- The Washington Times - Saturday, January 31, 2009




The double murder in Russia of two prominent young human-rights advocates is a remorseless reminder that the Cold War may be over, but brutality has not been abolished. Near the Kremlin on a sunny day on a public street, activist attorney Stanislav Markelov was murdered. Journalist Anastasia Baburova was killed as well while trying to aid him. The hit man was a practiced pro, his pistol equipped with a silencer.

Mr. Markelov strongly publicly resisted the early release from prison of Col. Yuri Budanov, sentenced to 10 years for strangling a woman during the war in Chechnya. Col. Budanov claims she was a partisan sniper, but the court rejected his defense. Granting him freedom has stoked controversy.

Miss Baburova worked for Novaya Gazeta, an opposition newspaper. Journalist Anna Politkovskaya of that paper was very prominent in investigation of human-rights abuses in Chechnya. She was murdered in 2006. Four men are on trial on charges related to that crime, but none is accused of actually carrying out the killing.

In a dramatic interview with Voice of America after the latest killings, Novaya Gazeta representative Nadezhda Prosenkova stated those working at the paper literally risk their lives simply by endeavoring to do their jobs.

Violence against journalists has been growing. Last November, reporter Mikhail Beketov was badly beaten in a Moscow suburb and he lingers in a coma, skull fragments driven into his brain. Before being taken out by thugs, he engaged in sustained investigation and exposure of negligence by local officials. Similar reports escalate across Russia.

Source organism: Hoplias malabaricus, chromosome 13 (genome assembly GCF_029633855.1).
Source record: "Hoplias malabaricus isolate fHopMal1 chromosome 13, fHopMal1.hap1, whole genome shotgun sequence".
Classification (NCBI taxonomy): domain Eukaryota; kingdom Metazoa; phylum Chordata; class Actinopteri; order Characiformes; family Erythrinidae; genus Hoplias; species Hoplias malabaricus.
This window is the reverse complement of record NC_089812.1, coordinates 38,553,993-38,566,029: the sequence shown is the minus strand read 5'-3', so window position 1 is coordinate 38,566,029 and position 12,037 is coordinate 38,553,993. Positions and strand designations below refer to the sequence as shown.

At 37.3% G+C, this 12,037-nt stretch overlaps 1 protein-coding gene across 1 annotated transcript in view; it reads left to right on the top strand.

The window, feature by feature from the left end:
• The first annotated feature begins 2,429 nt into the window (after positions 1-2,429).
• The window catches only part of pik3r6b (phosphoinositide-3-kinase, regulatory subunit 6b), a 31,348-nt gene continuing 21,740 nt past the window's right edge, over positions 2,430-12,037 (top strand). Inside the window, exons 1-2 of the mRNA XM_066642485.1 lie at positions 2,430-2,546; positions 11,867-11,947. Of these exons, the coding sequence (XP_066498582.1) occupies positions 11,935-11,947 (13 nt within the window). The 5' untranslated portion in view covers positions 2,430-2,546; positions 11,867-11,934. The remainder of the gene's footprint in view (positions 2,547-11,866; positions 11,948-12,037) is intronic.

These latest killings reconfirm in bloody manner Russia’s reputation for ruthless repression, especially of the media. While print journalists have been gunned down, the Kremlin arguably has been more systematically repressive regarding television, which has been brought back under direct state censorship.

At the same time, the murders of Miss Baburova and Mr. Markelov have generated widespread public concern. While Col. Budanov is regarded as a hero in some quarters, the killings of the young activists have resulted in notable commemorations and vigils, along with some street demonstrations, by people who believe in the rule of law.

This provides an important test of the new Obama administration. Senior American officials should openly condemn this brutal Russian repression. Public attention can mitigate such practices, especially since the rule of law continues to live, if fitfully, in the former Soviet Union, and grows elsewhere. Long after the Cold War, Voice of America still has an important mission; coverage of this case should be sustained.

Also, Russia desperately needs capital investment. Relative economic prosperity of recent years has been a direct function of very high oil prices, which greatly benefited that country along with other major petroleum and natural gas exporters. The current sharp slump in oil prices provides great leverage. The Obama administration has a timely opportunity to tie U.S. aid and investment to human rights progress.

Finally, during the height of the Cold War the Dwight Eisenhower administration wisely promoted artistic, scientific and wider cultural/educational exchanges with the Soviet Union. A more open society is more likely to oppose the killer and the thug. Mr. Obama should indicate he’s like Ike.

Arthur I. Cyr is Clausen Distinguished Professor at Carthage College. Distributed by Scripps Howard News Service.

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